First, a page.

FOX Carolina Investigates a deadly dinner in Greenwood
GREENWOOD, S.C. (FOX Carolina) - A new agency will soon be in charge of making sure your food is safe.
So FOX Carolina Investigates is looking at how inspections can improve because -- as one Upstate family found out -- they can be the difference between life and death.
Sept. 19, 2020
On September 19, 2020, John Laughlin picked up food from International Café in Greenwood, according to a lawsuit. Laughlin ordered fried rice and chicken wings for him, his wife and sister-in-law to share.
Hours later, all three were sick.
The next day, Laughlin was dead.
We filed a Freedom of Information Act request and uncovered that 19 complaints were filed with the state about International Café and customers getting sick.
The first was filed on March 29, 2020, and another in August 2020.
Then, in September 2020, 15 were filed, including nine on September 19, the same day Laughlin ordered from the restaurant.
According to a lawsuit filed by Laughlin’s wife against International Café, the rice Laughlin ordered had “been left sitting at room temperature for far too long and was contaminated with a bacteria” that can cause food poisoning.
Earlier this year, International Café settled the lawsuit for $825,000.
“We hope no one else will lose a loved one due to the failure to follow basic food procedures,” said Tombo Hite and Heather Hite Stone, Laughlin’s attorneys, in a statement.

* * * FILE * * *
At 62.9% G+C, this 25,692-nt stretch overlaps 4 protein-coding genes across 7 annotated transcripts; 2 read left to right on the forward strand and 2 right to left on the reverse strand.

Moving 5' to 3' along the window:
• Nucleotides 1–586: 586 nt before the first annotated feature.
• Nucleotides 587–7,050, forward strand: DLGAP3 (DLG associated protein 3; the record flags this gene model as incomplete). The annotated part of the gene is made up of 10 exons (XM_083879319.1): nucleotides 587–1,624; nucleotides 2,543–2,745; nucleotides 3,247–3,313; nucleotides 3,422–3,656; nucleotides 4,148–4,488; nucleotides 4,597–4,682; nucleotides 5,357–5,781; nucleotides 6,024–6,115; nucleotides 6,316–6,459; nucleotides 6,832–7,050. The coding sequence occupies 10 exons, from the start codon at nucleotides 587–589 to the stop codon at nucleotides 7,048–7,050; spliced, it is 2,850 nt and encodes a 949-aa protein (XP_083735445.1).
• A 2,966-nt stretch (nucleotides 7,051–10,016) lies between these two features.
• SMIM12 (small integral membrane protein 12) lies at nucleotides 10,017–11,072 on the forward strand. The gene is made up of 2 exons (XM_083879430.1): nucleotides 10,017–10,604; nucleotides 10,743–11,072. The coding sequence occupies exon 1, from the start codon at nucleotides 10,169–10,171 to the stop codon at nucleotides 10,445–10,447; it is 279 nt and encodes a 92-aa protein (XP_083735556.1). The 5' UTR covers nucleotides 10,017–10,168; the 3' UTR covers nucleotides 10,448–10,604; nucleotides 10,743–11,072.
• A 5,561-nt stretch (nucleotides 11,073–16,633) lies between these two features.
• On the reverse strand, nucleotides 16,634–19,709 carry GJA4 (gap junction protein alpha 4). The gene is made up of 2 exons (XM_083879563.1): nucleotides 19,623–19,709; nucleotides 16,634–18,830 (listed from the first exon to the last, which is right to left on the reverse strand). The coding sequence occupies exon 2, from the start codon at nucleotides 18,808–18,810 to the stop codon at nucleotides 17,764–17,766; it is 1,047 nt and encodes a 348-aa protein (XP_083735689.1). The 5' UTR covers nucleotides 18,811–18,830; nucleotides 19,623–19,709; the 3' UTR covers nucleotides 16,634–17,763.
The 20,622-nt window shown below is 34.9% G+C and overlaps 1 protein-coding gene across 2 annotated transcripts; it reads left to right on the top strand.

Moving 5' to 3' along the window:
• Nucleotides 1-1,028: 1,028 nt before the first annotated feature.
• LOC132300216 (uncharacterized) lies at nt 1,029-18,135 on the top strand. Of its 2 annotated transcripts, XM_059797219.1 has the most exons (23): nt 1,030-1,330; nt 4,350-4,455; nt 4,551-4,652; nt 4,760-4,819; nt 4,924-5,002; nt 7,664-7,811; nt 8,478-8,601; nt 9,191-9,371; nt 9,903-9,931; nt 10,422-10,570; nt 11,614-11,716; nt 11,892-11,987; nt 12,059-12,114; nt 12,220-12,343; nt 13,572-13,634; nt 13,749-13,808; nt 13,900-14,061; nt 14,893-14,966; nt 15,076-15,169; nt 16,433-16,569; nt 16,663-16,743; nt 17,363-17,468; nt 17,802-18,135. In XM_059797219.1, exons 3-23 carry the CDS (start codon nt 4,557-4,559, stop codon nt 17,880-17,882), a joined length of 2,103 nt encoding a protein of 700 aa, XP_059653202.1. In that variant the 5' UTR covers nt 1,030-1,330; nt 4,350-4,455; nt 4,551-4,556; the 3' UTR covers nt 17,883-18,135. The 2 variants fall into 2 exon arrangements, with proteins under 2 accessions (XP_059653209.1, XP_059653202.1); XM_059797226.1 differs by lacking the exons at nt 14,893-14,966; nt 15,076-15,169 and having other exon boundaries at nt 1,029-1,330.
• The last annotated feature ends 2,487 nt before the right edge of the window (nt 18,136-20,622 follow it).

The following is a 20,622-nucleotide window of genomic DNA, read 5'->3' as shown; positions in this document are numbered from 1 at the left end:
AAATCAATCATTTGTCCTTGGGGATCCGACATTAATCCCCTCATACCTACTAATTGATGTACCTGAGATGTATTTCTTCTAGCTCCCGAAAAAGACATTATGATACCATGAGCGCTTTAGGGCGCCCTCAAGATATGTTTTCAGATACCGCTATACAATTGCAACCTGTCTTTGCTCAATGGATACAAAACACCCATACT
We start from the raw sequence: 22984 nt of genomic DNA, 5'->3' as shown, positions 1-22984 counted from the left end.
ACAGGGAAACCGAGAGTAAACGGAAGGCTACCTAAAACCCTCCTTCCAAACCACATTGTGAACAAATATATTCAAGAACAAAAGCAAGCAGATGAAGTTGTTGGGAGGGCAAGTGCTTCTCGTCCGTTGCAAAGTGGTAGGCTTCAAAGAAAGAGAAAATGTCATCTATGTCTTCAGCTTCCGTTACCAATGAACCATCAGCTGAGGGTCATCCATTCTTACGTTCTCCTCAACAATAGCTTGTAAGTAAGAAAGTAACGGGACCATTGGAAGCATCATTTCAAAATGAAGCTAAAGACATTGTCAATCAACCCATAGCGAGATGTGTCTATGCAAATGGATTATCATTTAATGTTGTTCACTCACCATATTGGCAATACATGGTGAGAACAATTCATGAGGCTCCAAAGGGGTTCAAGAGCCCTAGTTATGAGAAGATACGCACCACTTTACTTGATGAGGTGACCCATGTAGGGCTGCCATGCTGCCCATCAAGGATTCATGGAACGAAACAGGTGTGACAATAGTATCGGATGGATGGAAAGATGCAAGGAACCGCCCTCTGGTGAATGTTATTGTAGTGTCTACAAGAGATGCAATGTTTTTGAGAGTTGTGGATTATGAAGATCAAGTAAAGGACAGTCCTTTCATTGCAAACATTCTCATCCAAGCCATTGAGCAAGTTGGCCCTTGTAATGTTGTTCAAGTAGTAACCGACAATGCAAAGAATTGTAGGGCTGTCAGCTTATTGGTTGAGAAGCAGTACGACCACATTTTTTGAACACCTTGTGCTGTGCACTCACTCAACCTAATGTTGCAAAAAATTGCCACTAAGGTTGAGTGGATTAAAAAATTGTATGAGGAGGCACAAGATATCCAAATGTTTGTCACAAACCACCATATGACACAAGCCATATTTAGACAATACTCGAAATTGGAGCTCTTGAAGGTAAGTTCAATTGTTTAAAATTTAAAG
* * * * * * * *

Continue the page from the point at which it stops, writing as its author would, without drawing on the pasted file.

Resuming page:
We reached out to the attorneys who represented International Café in the lawsuit. Richard Simmons II, who worked the case, said they are pleased a settlement was reached.
“This settlement is fair for all the parties involved and satisfactorily resolves this matter,” Simmons said. “We wish the Laughlin Family all the best in the future.”
However, inspections from the Department of Health and Environmental Control show there were more issues at International Café.
In June 2022, another person reported getting sick after eating there. The following day DHEC inspected and found handwashing violations. Still, the restaurant got an A grade.
In April this year, another person reported getting sick, DHEC inspected and found managers lacked proper certification for handling food. They also noted issues with handwashing, citing it as a repeated violation.
Again, the restaurant got an A that stayed in place until they permanently closed in September, according to business filings.
On July 1, 2024, the South Carolina Department of Agriculture will take over food safety, which includes restaurant inspections.
“There’s a lot policies and practices and standard operating procedures that we’re going to address to try to make some of the decision making at the frontline level as opposed to having to go up the chain so to speak,” said Derek Underwood, the assistant commissioner for consumer protection with SCDA.
We asked Underwood if the department would be changing grading guidelines and implementing stricter penalties.
Underwood said they can’t comment on that yet but told us they’ll be taking a look at giving inspectors more power in the field.
“We’ll have a lot of policies and procedures in place that will assist our food safety officers in the field to be able to make determinations and take actions that now it might take a little bit longer to go through the chain of command of the process,” Underwood said.
Copyright 2023 WHNS. All rights reserved.